The Network Archaeology conference at Miami University, co-convened by cris cheek and Nicole Starosielski, will bring together scholars and practitioners to explore the resonances between digital networks and “older” (perhaps still emergent) systems of circulation; from roads to cables, from letter-writing networks to digital ink. Drawing on recent research in media archaeology, we see network archaeology as a method for re-orienting the temporality and spatiality of network studies. Network archaeology might pay attention to the history of distribution technologies, location and control of geographical resources, the emergence of circulatory models, proximity and morphology, network politics and power, and the transmission properties of media. What can we learn about contemporary cultural production and circulation from the examination of network histories? How can we conceptualize the polychronic developments of networks, including their growth, adaptation, and resistances? How might the concept of network archaeology help to re-envision and forge new paths of interdisciplinary research, collaboration, and scholarship?

The conference will trace continuities and disjunctures between a variety of networks, including telecommunication networks, distribution systems for both digital and non-digital texts, transportation routes, media storage (libraries, databases, e-archiving), electrical grids, radio and television broadcast networks, the internet, and surveillance networks. We seek to address not only the technological, institutional, and geopolitical histories of networks, but also their cultural and experiential dimensions, extending to encompass the histories of network poetics and practice. The proceeds of the conference will form the basis for a substantial publication on Network Archaeology. The conference will take place in MacMillan Hall, on E. Spring Street.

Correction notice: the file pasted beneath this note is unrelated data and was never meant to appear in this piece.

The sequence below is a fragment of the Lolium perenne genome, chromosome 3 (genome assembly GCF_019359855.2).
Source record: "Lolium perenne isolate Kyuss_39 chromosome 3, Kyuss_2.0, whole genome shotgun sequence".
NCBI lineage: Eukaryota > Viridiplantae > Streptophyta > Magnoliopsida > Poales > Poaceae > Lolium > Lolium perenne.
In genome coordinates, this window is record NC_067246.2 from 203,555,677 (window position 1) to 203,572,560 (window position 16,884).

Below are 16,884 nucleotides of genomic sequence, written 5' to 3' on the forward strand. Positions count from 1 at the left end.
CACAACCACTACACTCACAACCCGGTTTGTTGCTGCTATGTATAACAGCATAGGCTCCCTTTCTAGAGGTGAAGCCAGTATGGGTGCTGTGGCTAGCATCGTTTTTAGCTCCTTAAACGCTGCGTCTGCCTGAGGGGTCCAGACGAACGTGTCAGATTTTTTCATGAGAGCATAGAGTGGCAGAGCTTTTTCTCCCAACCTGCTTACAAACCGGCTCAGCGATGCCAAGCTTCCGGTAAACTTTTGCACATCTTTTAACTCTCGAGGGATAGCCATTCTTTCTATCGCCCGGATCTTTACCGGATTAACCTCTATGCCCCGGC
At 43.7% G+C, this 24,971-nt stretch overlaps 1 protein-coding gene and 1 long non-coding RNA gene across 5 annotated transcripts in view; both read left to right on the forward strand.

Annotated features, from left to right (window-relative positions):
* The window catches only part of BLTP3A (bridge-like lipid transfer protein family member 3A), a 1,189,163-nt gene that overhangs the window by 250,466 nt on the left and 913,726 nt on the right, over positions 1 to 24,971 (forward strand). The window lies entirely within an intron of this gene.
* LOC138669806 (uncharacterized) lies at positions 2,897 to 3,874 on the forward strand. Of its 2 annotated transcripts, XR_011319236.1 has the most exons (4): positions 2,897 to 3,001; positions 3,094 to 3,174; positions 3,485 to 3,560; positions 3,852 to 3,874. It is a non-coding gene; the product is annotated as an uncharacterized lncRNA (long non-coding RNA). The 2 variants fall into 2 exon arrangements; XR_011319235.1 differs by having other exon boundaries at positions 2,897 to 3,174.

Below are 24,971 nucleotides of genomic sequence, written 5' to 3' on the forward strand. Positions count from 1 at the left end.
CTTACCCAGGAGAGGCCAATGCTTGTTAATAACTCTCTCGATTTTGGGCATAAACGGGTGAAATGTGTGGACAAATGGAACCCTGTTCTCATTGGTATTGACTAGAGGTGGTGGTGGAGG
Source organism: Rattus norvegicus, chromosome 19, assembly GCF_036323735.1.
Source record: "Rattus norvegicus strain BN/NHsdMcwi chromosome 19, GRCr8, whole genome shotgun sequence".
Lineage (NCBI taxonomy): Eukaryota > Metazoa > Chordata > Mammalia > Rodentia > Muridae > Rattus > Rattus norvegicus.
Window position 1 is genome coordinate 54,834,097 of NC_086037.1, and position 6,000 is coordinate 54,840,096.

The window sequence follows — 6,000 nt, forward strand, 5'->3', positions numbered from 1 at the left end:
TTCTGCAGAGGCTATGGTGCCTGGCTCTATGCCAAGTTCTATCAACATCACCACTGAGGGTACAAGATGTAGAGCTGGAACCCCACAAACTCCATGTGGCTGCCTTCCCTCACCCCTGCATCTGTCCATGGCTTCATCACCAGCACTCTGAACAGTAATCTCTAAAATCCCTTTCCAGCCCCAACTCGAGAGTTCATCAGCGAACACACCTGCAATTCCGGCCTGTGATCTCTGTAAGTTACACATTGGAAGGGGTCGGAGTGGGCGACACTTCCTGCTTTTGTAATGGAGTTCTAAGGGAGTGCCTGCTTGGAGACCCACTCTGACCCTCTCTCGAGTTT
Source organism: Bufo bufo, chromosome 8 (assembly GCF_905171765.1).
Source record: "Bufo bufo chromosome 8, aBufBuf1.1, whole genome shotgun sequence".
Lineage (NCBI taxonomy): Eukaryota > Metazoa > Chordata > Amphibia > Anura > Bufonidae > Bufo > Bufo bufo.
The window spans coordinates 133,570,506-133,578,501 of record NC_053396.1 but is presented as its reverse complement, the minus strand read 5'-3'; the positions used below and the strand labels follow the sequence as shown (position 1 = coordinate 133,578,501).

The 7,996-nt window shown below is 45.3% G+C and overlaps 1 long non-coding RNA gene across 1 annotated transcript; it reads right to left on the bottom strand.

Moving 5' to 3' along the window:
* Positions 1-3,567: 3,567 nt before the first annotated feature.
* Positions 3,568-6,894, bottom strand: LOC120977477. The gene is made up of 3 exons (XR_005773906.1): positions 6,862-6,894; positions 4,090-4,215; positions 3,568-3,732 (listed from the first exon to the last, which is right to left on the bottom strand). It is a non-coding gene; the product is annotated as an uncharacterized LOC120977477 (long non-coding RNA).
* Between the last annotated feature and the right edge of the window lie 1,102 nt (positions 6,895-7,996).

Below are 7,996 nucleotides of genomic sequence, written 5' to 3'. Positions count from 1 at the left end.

This conference is organized by the Miami University Humanities Center. It is the final event in a yearlong series entitled “Networked Environments: Interrogating the Democratization of Media” and is a companion to our Fall 2011 symposium, “Networks and Power,” which featured panels, interventions, and keynote presentations by Wendy Chun (Brown University) and Lisa Parks (UC Santa Barbara).

For further questions, please contact cris cheek (cheekc [at] muohio [dot] edu) or Nicole Starosielski (nicole.starosielski  [at] muohio [dot] edu).